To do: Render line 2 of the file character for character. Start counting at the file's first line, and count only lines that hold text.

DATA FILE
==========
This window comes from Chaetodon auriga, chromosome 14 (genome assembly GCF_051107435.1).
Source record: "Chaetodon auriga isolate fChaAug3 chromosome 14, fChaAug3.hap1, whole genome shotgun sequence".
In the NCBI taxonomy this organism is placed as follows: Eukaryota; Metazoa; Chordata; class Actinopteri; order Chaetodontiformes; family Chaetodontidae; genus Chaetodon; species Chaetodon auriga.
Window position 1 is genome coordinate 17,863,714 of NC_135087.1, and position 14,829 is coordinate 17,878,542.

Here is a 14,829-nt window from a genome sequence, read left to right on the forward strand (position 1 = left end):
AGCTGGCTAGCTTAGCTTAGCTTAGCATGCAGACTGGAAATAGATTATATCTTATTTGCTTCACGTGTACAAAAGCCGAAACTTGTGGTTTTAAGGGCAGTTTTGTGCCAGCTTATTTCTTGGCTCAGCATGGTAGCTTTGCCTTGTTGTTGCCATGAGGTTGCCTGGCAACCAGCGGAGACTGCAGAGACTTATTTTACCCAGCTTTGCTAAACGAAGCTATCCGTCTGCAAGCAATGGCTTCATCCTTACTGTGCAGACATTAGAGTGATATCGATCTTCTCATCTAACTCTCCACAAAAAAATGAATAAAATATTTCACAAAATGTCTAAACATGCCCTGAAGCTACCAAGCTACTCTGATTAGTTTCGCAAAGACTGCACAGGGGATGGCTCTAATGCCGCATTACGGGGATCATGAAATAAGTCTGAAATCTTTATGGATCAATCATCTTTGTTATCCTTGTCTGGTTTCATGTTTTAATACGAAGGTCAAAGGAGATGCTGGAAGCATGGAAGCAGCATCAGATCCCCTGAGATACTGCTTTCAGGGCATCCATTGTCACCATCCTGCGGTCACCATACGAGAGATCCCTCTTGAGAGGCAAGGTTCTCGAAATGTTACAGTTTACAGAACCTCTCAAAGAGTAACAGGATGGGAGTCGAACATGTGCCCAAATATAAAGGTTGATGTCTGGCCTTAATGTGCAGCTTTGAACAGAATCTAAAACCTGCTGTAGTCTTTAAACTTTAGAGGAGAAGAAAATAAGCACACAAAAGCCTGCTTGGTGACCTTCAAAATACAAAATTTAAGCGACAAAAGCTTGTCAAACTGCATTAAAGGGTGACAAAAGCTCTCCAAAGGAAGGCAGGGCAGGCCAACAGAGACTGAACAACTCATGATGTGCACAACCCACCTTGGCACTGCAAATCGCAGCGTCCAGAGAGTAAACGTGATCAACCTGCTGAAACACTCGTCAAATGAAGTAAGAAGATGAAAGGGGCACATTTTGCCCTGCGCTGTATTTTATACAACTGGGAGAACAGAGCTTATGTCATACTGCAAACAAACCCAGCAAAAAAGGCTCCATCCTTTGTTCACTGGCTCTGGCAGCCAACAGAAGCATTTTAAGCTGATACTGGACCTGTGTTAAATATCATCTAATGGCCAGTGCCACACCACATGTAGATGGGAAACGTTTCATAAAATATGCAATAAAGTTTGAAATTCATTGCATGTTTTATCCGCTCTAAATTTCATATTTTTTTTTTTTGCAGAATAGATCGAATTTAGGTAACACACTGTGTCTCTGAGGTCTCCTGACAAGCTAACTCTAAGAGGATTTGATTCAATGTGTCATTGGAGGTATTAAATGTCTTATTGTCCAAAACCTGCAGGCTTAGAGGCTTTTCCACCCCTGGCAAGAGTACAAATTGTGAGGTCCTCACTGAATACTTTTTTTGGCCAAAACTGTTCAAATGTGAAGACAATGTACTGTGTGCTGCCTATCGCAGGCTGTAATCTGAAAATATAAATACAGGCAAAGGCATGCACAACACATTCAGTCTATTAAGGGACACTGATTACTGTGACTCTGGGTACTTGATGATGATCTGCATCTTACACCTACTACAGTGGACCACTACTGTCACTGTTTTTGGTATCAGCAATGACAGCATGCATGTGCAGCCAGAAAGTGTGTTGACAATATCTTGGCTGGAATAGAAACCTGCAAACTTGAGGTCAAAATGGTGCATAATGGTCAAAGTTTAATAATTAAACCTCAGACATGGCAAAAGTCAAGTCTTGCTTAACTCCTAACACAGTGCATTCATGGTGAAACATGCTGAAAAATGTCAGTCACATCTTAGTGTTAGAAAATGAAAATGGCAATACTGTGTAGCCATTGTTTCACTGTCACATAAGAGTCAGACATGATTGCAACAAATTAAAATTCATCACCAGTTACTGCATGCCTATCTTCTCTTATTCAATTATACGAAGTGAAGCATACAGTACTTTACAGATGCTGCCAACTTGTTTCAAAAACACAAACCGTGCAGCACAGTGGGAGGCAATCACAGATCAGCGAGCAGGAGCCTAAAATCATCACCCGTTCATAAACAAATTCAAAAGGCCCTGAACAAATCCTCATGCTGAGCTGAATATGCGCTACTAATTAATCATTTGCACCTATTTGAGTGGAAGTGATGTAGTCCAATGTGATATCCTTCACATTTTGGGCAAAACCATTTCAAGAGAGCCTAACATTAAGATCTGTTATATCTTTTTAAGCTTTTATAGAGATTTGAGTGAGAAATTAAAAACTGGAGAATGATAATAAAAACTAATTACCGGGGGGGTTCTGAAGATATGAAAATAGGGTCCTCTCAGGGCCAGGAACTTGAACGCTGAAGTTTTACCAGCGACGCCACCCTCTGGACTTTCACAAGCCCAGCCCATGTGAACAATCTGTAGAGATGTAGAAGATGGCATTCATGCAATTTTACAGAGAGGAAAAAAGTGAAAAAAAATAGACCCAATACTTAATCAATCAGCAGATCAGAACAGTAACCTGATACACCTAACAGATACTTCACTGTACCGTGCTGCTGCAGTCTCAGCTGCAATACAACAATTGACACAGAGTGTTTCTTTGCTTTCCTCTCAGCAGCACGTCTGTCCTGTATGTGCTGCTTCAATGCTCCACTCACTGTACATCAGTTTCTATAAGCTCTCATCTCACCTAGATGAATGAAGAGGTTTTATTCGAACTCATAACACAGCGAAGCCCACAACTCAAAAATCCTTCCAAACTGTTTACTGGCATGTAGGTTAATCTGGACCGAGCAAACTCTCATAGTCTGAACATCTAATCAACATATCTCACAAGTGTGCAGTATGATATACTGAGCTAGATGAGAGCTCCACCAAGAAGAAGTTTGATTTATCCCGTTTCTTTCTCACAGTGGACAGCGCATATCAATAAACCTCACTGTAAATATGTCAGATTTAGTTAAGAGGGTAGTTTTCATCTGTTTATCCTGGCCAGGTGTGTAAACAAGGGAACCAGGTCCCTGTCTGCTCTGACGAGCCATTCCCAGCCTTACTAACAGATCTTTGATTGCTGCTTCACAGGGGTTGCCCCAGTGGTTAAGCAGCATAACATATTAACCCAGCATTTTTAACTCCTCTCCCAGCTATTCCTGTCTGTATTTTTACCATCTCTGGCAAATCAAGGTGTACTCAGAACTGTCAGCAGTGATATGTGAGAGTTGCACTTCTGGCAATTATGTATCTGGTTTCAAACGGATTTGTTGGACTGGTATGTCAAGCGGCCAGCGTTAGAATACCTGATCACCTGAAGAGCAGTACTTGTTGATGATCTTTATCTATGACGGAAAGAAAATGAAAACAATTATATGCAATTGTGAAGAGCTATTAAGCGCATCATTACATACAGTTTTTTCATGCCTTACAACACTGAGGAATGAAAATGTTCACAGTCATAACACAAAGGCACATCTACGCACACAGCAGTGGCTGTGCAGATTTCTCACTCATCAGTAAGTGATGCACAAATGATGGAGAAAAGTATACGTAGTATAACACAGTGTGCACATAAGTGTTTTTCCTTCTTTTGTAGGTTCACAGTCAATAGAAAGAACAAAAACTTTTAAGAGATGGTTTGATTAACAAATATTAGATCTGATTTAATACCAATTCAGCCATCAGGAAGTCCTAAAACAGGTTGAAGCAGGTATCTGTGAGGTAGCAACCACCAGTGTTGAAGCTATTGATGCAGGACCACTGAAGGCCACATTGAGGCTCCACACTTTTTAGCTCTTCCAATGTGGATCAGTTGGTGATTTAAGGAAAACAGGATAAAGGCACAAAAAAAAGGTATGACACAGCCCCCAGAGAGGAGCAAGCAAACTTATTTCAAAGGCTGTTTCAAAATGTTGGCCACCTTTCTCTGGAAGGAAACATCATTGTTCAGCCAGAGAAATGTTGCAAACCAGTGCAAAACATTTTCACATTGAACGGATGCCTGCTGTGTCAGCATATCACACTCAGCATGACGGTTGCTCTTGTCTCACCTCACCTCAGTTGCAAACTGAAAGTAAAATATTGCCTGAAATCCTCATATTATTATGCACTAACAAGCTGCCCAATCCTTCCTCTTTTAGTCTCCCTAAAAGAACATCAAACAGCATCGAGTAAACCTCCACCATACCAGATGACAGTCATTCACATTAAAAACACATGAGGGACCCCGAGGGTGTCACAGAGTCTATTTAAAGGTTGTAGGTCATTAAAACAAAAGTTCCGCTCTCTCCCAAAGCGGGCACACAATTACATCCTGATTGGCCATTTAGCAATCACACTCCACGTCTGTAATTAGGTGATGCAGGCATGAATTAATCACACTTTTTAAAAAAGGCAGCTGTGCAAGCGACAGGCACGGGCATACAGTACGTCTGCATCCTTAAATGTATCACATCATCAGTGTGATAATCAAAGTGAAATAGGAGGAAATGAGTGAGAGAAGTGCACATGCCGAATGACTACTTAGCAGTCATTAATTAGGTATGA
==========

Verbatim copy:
Source record: "Chaetodon auriga isolate fChaAug3 chromosome 14, fChaAug3.hap1, whole genome shotgun sequence".